The typical medical visit appears to be carefully formatted; it begins with the patient’s “chief complaint,” and usually ends with a prescription or other treatment plan. But in between the start and finish is where the art of medicine often takes place.

I encourage my patients to share their secrets, and I do my best to present myself as a trustworthy and kind recipient of those secrets. Rapport and sincerity go a long way for a doctor during a patient’s visit. Though I am an internist, many of the complaints I receive may be linked more to depression or anxiety than to strictly physical diagnoses. It is important that I am receptive - that I am carefully listening for these complaints. A 2001 study published in The Journal of Family Practice found that a diagnosis of depression is 65 percent more likely to be made by a family practitioner rather than an internist such as myself.

On the other hand, it is also important for me to realize that some of the secrets that patients may be hiding may lead me to a deeper and more comprehensive understanding of their physical problems. The more I know, the more I can offer them. A patient with a significant alcohol history is someone who may be damaging his or her liver, brain and heart. A smoker is putting practically every organ of the body on the line, especially their lungs and heart. These are not habits to downplay or underestimate if a patient wants me to really help.

I also must dig for problems with their job and their relationships. An affair or recent job loss may be the reason that a patient isn’t sleeping well or is feeling anxious. I need to know about these events because they directly impact a patient’s health. A Consumer Union survey discovered that 28 percent of people who were having job trouble were having trouble remembering to take their medications or to have them filled.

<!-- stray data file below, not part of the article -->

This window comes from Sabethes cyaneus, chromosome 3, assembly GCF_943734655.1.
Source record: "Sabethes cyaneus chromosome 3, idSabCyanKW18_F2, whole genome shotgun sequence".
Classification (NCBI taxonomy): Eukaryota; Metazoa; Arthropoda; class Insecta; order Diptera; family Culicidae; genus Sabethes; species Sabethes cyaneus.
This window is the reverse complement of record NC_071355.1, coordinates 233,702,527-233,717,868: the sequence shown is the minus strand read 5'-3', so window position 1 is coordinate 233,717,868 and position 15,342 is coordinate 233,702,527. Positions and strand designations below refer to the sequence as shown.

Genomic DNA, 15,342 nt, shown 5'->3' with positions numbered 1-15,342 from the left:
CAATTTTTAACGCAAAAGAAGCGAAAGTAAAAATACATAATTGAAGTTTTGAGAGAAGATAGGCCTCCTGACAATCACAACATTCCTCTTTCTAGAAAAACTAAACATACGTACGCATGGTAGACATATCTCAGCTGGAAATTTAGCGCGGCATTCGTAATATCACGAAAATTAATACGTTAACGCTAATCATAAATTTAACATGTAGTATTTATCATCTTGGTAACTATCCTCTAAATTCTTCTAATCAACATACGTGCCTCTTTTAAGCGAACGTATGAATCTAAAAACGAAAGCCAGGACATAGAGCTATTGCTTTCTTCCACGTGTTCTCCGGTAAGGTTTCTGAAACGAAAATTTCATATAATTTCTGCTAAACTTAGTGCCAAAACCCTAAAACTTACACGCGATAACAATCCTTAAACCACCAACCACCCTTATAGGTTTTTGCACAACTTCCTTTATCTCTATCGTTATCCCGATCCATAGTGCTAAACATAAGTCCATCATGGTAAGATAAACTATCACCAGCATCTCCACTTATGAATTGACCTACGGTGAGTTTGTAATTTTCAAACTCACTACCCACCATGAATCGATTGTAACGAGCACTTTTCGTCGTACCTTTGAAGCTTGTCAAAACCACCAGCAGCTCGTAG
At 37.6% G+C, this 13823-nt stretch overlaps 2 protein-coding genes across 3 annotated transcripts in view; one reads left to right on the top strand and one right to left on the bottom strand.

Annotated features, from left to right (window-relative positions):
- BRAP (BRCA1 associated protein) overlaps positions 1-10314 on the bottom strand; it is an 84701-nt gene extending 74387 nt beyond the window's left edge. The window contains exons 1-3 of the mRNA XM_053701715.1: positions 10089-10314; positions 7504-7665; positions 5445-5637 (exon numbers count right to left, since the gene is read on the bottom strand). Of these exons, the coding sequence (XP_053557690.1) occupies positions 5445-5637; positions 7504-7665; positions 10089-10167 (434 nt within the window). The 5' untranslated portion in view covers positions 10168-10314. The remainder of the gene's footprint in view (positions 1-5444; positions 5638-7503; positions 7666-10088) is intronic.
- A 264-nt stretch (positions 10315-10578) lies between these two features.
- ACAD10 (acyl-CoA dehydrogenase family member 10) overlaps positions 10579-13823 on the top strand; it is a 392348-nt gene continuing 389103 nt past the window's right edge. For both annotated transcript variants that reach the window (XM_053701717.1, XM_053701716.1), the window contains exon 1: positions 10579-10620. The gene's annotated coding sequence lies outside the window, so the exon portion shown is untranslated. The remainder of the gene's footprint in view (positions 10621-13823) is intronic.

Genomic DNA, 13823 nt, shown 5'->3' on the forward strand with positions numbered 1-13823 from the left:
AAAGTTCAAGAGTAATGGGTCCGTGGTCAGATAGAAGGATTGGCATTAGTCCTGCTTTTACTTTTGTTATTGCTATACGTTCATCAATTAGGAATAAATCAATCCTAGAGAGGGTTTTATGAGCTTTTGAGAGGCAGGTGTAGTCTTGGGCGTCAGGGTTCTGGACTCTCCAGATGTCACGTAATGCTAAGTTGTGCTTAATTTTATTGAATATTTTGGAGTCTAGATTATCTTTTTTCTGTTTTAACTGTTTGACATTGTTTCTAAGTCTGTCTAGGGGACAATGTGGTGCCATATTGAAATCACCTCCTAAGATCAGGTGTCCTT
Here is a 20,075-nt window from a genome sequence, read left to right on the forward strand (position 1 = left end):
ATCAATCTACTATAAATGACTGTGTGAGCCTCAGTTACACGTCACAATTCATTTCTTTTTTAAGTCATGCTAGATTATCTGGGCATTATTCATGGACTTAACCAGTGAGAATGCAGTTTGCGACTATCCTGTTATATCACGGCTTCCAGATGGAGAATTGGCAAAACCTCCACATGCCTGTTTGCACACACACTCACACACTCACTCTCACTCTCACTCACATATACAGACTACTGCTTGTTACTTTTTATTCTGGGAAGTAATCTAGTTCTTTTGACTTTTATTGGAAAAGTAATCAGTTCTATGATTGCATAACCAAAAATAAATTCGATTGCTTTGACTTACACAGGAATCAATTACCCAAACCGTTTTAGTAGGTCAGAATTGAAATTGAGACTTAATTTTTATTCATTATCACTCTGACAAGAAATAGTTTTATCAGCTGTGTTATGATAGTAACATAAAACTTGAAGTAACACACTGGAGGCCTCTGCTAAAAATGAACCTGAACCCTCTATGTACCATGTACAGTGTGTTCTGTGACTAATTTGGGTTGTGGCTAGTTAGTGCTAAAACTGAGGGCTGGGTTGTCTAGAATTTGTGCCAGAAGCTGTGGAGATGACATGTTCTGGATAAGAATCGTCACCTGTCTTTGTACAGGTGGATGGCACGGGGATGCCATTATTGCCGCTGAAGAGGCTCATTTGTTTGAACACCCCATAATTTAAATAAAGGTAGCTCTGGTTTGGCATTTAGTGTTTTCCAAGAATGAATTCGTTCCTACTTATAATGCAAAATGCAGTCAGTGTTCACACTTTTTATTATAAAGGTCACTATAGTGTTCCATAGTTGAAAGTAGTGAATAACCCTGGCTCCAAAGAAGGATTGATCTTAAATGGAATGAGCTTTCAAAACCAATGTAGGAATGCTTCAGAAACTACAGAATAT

I also need to ask about sex drive and sexual function. The answers I get may be connected to the medications a patient is taking, or underlying common conditions such as diabetes, hormonal problems or depression.

All over-the-counter medications and supplements are fair game for a visit with your internist. Drug interactions or side effects of non-prescription supplements may greatly affect a patient’s health.  I need to know about everything a patient is taking, not just the prescription drugs I, and other doctors, prescribe.

If a patient is becoming forgetful, it is important that I know about that as well. It isn’t always dementia I’m on the lookout for; it may be stress, thyroid disease, medications, or even small brain strokes.

Finally, I need to know if a patient is seeing another doctor for a second opinion. I promise not to take it personally, but it will impact the treatment I give. Too much duplication will interfere with good health care.

So don’t be afraid to let it all out.  The more secrets you share with me, the more I can help you.

Marc Siegel MD is an associate professor of medicine and medical director of Doctor Radio at NYU Langone Medical Center. He is a member of the Fox News Medical A Team and author of The Inner Pulse: Unlocking the Secret Code of Sickness and Health.

Dr. Marc Siegel, a practicing internist, joined FOX News Channel (FNC) as a contributor in 2008..